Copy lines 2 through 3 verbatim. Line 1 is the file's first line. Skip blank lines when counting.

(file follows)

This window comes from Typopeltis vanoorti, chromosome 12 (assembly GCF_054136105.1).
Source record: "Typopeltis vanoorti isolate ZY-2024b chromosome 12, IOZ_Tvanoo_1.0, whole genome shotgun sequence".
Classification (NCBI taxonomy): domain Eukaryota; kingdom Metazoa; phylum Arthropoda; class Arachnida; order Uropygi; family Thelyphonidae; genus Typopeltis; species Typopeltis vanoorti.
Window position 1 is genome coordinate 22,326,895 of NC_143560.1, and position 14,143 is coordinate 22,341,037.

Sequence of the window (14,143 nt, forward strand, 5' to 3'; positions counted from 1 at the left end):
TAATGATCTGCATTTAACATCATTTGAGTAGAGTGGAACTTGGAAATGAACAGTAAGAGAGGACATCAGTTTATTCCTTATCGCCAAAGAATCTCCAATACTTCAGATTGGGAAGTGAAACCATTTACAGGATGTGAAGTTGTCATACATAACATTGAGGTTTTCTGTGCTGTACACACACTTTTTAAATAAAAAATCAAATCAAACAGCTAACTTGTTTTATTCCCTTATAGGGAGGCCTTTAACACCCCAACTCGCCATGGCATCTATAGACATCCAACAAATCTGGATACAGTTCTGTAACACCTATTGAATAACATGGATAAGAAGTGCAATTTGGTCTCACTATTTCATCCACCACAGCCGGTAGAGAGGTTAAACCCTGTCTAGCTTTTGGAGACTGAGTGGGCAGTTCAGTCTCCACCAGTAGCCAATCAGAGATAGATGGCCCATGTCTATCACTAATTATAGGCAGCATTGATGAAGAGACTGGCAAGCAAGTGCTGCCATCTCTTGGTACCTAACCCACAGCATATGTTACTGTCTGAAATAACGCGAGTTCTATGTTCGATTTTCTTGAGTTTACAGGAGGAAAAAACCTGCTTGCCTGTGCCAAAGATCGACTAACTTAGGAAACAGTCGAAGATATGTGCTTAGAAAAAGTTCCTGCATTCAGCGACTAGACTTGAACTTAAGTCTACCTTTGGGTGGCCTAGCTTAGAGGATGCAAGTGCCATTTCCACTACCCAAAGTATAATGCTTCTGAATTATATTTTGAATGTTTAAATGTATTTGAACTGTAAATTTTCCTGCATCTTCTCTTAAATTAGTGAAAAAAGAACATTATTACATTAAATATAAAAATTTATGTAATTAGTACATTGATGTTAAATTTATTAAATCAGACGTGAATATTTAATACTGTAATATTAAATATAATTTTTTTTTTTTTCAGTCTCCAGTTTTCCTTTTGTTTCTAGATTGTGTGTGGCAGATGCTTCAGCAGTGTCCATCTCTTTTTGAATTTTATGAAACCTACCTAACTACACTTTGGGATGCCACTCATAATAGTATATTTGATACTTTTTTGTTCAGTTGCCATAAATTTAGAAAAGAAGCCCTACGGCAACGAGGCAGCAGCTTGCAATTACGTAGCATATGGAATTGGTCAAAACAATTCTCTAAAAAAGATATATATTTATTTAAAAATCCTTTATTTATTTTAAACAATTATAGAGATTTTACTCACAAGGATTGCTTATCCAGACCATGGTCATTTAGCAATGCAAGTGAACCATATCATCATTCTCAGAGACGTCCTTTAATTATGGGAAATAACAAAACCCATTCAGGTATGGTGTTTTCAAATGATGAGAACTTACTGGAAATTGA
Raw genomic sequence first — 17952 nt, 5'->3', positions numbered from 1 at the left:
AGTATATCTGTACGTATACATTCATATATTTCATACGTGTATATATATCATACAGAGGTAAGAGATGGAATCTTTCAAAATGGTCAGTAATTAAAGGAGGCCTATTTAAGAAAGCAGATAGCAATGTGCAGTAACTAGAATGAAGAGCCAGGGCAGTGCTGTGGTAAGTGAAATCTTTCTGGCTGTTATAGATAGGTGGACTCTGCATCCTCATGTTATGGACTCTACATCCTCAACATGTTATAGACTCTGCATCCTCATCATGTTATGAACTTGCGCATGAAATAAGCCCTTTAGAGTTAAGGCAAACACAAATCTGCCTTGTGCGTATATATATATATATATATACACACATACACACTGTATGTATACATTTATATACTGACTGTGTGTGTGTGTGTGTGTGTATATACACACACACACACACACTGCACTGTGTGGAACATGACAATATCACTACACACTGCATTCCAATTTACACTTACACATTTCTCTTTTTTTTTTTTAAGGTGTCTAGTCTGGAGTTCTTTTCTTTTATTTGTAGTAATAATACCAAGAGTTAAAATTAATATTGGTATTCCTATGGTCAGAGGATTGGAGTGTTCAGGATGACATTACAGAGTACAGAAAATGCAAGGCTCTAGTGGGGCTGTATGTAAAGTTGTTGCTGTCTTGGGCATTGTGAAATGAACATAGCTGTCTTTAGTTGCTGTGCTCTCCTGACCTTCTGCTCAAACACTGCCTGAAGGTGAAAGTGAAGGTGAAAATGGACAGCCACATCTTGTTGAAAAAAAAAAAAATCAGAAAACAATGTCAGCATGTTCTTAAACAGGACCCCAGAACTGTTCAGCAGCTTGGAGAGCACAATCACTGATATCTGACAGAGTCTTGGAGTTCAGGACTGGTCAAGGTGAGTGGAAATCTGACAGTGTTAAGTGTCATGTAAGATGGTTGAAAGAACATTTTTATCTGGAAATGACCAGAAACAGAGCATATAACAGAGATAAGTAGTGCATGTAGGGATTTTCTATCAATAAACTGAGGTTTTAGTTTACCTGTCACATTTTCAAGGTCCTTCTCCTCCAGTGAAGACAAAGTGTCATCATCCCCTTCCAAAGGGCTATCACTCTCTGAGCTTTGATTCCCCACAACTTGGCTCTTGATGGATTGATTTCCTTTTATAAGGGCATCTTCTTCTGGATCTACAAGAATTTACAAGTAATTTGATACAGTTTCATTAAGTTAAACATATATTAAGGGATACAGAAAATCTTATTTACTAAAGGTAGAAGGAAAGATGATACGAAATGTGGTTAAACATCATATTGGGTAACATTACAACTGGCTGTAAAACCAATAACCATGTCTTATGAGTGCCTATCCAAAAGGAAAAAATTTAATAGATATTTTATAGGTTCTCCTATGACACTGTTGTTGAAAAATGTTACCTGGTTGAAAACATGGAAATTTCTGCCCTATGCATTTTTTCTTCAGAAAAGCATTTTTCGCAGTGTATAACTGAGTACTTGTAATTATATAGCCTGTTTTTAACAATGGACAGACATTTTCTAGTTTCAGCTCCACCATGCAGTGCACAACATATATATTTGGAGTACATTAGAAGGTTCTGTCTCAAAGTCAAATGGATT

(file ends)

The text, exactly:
Source record: "Typopeltis vanoorti isolate ZY-2024b chromosome 12, IOZ_Tvanoo_1.0, whole genome shotgun sequence".
Classification (NCBI taxonomy): domain Eukaryota; kingdom Metazoa; phylum Arthropoda; class Arachnida; order Uropygi; family Thelyphonidae; genus Typopeltis; species Typopeltis vanoorti.